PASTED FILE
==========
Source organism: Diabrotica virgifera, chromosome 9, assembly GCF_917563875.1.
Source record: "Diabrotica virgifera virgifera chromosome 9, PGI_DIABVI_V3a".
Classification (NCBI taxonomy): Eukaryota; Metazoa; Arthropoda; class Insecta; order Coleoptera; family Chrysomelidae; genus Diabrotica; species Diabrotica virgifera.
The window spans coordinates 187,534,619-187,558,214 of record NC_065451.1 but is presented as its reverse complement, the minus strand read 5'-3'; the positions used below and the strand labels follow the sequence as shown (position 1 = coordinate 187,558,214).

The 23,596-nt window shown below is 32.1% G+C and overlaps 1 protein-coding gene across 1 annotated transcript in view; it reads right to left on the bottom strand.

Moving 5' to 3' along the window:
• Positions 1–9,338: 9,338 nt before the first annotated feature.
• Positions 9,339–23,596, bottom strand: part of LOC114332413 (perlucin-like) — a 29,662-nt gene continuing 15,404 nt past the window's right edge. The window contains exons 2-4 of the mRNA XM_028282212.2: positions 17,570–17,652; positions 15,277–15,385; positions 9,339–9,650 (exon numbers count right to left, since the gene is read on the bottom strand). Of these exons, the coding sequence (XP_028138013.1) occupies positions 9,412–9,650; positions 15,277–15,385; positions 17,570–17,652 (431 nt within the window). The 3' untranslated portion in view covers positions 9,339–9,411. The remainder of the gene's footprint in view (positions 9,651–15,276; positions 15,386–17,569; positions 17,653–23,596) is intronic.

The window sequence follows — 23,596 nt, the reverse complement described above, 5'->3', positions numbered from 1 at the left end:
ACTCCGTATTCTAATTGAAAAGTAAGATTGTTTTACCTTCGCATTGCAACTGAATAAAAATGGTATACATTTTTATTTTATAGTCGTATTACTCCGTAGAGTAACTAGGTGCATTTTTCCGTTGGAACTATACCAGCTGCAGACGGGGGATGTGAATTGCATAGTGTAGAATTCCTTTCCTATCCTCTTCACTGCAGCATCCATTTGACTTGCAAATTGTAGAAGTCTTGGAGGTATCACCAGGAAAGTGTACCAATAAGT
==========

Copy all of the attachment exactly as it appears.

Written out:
Source organism: Diabrotica virgifera, chromosome 9, assembly GCF_917563875.1.
Source record: "Diabrotica virgifera virgifera chromosome 9, PGI_DIABVI_V3a".
Classification (NCBI taxonomy): Eukaryota; Metazoa; Arthropoda; class Insecta; order Coleoptera; family Chrysomelidae; genus Diabrotica; species Diabrotica virgifera.
The window spans coordinates 187,534,619-187,558,214 of record NC_065451.1 but is presented as its reverse complement, the minus strand read 5'-3'; the positions used below and the strand labels follow the sequence as shown (position 1 = coordinate 187,558,214).

The 23,596-nt window shown below is 32.1% G+C and overlaps 1 protein-coding gene across 1 annotated transcript in view; it reads right to left on the bottom strand.

Moving 5' to 3' along the window:
• Positions 1–9,338: 9,338 nt before the first annotated feature.
• Positions 9,339–23,596, bottom strand: part of LOC114332413 (perlucin-like) — a 29,662-nt gene continuing 15,404 nt past the window's right edge. The window contains exons 2-4 of the mRNA XM_028282212.2: positions 17,570–17,652; positions 15,277–15,385; positions 9,339–9,650 (exon numbers count right to left, since the gene is read on the bottom strand). Of these exons, the coding sequence (XP_028138013.1) occupies positions 9,412–9,650; positions 15,277–15,385; positions 17,570–17,652 (431 nt within the window). The 3' untranslated portion in view covers positions 9,339–9,411. The remainder of the gene's footprint in view (positions 9,651–15,276; positions 15,386–17,569; positions 17,653–23,596) is intronic.

The window sequence follows — 23,596 nt, the reverse complement described above, 5'->3', positions numbered from 1 at the left end:
ACTCCGTATTCTAATTGAAAAGTAAGATTGTTTTACCTTCGCATTGCAACTGAATAAAAATGGTATACATTTTTATTTTATAGTCGTATTACTCCGTAGAGTAACTAGGTGCATTTTTCCGTTGGAACTATACCAGCTGCAGACGGGGGATGTGAATTGCATAGTGTAGAATTCCTTTCCTATCCTCTTCACTGCAGCATCCATTTGACTTGCAAATTGTAGAAGTCTTGGAGGTATCACCAGGAAAGTGTACCAATAAGT